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Last year, the US Defence Advanced Research Projects Agency (DARPA) released details of its new four-year project aimed at developing artificial intelligence (AI) for military purposes.
The magazine Wired has quoted an unnamed spokesperson for the UK-based artificial intelligence (AI) research company DeepMind as urging society to discuss acceptable approaches to dealing with the issue of AI weapons.
“The establishment of shared norms around responsible use of AI is crucial. […] We take a thoughtful and responsible approach to what we publish”, the spokesperson pointed out.
The remarks were made as an AI-controlled F-16 fighter jet recently eliminated a human F-16 pilot 5-0 in a virtual dogfight that was hosted by the US Defence Advanced Research Projects Agency (DARPA). Notably, the algorithm used by the virtual warplane during the dogfight was earlier popularised by DeepMind.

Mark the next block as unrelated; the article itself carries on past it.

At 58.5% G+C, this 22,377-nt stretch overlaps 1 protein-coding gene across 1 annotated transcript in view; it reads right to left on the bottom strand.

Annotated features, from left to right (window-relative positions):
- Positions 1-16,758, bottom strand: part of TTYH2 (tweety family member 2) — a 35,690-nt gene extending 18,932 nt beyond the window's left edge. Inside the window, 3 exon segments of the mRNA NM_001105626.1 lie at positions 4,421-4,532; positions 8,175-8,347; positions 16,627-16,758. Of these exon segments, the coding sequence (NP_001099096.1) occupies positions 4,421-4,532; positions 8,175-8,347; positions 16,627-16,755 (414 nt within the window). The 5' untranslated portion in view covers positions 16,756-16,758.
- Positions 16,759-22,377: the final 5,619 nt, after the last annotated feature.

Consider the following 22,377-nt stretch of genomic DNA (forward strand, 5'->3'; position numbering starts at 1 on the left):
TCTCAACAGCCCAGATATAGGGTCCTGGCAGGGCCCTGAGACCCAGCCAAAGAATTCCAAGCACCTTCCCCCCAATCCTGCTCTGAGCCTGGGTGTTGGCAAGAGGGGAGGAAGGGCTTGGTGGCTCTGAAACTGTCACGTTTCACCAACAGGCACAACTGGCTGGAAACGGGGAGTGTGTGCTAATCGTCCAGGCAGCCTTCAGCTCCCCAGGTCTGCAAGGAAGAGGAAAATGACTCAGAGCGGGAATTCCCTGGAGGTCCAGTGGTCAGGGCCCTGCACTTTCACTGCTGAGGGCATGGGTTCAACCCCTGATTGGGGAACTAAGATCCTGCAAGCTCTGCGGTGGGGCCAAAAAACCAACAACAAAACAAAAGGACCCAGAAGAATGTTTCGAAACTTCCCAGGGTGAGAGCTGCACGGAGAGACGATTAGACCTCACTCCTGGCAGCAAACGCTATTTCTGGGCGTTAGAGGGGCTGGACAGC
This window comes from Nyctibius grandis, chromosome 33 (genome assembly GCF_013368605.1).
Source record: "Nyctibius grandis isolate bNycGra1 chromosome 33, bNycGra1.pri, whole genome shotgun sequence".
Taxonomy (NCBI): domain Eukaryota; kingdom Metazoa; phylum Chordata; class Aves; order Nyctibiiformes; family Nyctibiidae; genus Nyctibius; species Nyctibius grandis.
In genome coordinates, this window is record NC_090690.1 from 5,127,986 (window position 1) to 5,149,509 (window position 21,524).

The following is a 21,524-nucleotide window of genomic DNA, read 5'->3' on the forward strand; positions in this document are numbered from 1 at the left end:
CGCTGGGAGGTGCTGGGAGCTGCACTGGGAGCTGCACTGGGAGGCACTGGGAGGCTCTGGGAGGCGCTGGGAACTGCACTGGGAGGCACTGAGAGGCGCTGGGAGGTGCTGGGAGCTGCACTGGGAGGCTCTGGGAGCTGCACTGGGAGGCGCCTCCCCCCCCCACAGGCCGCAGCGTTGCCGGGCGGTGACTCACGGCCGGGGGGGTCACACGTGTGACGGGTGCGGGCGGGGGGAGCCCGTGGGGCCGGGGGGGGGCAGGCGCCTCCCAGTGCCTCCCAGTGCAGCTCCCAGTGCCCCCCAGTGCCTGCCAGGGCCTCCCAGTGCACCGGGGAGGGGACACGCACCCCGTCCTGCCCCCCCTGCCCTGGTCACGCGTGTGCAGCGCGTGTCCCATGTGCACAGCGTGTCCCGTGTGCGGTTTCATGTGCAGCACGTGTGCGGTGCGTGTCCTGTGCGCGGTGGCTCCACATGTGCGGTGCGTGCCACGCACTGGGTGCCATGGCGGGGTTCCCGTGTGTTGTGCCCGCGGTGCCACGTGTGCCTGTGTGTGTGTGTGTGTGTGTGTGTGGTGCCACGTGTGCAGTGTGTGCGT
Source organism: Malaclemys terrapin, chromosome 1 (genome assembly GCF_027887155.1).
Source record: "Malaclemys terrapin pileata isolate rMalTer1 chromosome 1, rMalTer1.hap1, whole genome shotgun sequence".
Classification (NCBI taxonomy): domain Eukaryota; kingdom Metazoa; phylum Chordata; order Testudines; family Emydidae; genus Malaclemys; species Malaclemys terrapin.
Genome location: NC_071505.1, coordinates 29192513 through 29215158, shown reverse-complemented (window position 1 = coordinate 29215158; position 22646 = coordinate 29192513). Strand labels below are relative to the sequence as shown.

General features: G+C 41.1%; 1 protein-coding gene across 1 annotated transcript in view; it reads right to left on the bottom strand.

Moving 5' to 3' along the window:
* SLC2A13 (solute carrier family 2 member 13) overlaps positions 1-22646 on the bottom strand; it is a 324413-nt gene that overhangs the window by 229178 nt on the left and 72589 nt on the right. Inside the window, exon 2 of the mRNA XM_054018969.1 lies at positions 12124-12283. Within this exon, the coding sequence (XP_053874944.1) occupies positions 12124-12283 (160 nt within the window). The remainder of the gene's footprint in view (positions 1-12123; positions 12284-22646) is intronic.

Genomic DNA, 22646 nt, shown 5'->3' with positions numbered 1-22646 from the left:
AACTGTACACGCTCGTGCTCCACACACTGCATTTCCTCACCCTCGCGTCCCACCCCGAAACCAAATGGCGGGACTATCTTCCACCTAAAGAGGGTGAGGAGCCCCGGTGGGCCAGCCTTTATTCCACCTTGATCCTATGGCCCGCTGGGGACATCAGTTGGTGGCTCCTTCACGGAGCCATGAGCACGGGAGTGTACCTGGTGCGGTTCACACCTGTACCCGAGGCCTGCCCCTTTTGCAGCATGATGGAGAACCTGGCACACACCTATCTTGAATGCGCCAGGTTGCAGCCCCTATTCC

Wired, in turn, underlined that the air battle indicated AI’s potential “to take on mission-critical military tasks that were once exclusively done by humans”.
At the same time, the dogfight reflected DeepMind currently being “caught between two conflicting desires”, according to the magazine.
“The company doesn’t want its technology used to kill people. On the other hand, publishing research and source code helps advance the field of AI and lets others build upon its results. But that also allows others to use and adapt the code for their own purposes”, Wired argued.
The virtual air battle came amid the implementation of DARPA’s four-year project to develop AI for military purposes. This AI, in turn, is expected to help the Pentagon with its development of new vehicles, weapons, and equipment embedded with various cyber systems.
In the project-related papers released in August 2019, DARPA explained that the development of such “cyber physical systems” (CPS) currently takes an enormous amount of time and resources, whereas AI would reduce the gap between the system’s inception and its deployment “from years to months”.
In 2015, DeepMind was one of the first companies to sign an open letter calling on the world’s governments to ban work on AI weapons. The petitioners, among them Stephen Hawking, Elon Musk, and Jack Dorsey, specifically urged governments to agree on laws and regulations to effectively prohibit the development and construction of AI-based autonomous “killer robots”.